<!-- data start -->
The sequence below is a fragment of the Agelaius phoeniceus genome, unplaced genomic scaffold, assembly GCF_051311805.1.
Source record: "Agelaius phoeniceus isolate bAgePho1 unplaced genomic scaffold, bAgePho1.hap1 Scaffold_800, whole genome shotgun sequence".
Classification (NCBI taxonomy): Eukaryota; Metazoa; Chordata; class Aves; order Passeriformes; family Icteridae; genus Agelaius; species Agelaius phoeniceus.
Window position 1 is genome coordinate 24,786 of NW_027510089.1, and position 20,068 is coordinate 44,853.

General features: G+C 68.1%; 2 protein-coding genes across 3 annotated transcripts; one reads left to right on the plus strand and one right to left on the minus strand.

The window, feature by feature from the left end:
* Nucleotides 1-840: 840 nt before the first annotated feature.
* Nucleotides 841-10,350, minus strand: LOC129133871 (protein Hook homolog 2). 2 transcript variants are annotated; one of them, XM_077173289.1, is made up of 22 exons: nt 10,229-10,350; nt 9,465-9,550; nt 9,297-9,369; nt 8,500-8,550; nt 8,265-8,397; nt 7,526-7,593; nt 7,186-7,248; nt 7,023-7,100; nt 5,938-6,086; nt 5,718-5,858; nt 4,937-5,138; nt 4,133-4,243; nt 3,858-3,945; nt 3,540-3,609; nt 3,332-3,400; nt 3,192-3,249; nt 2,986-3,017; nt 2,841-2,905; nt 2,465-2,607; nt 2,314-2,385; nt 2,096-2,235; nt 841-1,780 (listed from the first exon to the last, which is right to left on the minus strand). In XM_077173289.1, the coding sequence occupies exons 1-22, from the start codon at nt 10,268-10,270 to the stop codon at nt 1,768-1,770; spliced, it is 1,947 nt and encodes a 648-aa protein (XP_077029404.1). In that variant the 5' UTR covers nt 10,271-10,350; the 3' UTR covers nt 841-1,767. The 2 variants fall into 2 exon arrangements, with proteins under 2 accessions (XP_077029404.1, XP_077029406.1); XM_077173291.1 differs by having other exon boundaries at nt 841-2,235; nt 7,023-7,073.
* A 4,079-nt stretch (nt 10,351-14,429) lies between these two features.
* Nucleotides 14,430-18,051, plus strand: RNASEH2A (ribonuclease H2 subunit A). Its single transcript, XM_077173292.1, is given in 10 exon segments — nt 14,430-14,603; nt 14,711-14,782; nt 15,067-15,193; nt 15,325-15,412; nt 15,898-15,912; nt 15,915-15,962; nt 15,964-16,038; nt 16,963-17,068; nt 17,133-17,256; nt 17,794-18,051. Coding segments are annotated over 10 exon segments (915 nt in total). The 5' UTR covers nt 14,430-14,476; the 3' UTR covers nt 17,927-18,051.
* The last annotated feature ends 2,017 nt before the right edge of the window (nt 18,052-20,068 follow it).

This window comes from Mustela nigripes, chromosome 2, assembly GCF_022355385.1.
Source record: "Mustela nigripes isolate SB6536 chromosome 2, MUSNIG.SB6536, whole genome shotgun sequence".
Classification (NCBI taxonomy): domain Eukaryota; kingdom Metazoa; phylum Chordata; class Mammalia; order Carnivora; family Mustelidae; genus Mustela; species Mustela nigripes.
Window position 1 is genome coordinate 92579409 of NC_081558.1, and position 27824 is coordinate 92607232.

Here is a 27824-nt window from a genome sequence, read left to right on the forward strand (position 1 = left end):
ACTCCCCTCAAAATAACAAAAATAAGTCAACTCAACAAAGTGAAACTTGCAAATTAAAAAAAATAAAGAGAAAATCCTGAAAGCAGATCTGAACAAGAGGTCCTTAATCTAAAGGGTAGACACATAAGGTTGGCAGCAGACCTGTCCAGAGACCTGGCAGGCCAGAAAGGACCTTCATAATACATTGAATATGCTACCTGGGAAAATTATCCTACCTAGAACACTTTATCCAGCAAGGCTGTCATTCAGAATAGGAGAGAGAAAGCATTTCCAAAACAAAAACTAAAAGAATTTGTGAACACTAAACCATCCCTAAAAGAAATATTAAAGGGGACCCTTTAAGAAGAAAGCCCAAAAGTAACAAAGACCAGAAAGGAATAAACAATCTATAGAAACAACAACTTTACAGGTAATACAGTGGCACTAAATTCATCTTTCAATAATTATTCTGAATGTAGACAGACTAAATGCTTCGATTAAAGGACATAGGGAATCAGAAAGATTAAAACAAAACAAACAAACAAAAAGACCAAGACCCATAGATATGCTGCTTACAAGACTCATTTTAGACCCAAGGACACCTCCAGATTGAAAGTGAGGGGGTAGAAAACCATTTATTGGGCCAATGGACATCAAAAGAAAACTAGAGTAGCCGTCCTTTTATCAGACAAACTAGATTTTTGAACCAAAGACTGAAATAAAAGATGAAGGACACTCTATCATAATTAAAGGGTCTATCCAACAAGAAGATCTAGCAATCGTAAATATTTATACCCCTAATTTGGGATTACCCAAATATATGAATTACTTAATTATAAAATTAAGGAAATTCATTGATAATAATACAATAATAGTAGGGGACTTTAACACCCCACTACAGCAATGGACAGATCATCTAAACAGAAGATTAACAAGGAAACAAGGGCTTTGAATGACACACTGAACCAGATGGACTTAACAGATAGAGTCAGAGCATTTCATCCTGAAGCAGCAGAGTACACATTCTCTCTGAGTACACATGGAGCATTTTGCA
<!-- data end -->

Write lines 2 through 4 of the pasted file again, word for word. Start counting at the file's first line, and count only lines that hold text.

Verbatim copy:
Source record: "Agelaius phoeniceus isolate bAgePho1 unplaced genomic scaffold, bAgePho1.hap1 Scaffold_800, whole genome shotgun sequence".
Classification (NCBI taxonomy): Eukaryota; Metazoa; Chordata; class Aves; order Passeriformes; family Icteridae; genus Agelaius; species Agelaius phoeniceus.
Window position 1 is genome coordinate 24,786 of NW_027510089.1, and position 20,068 is coordinate 44,853.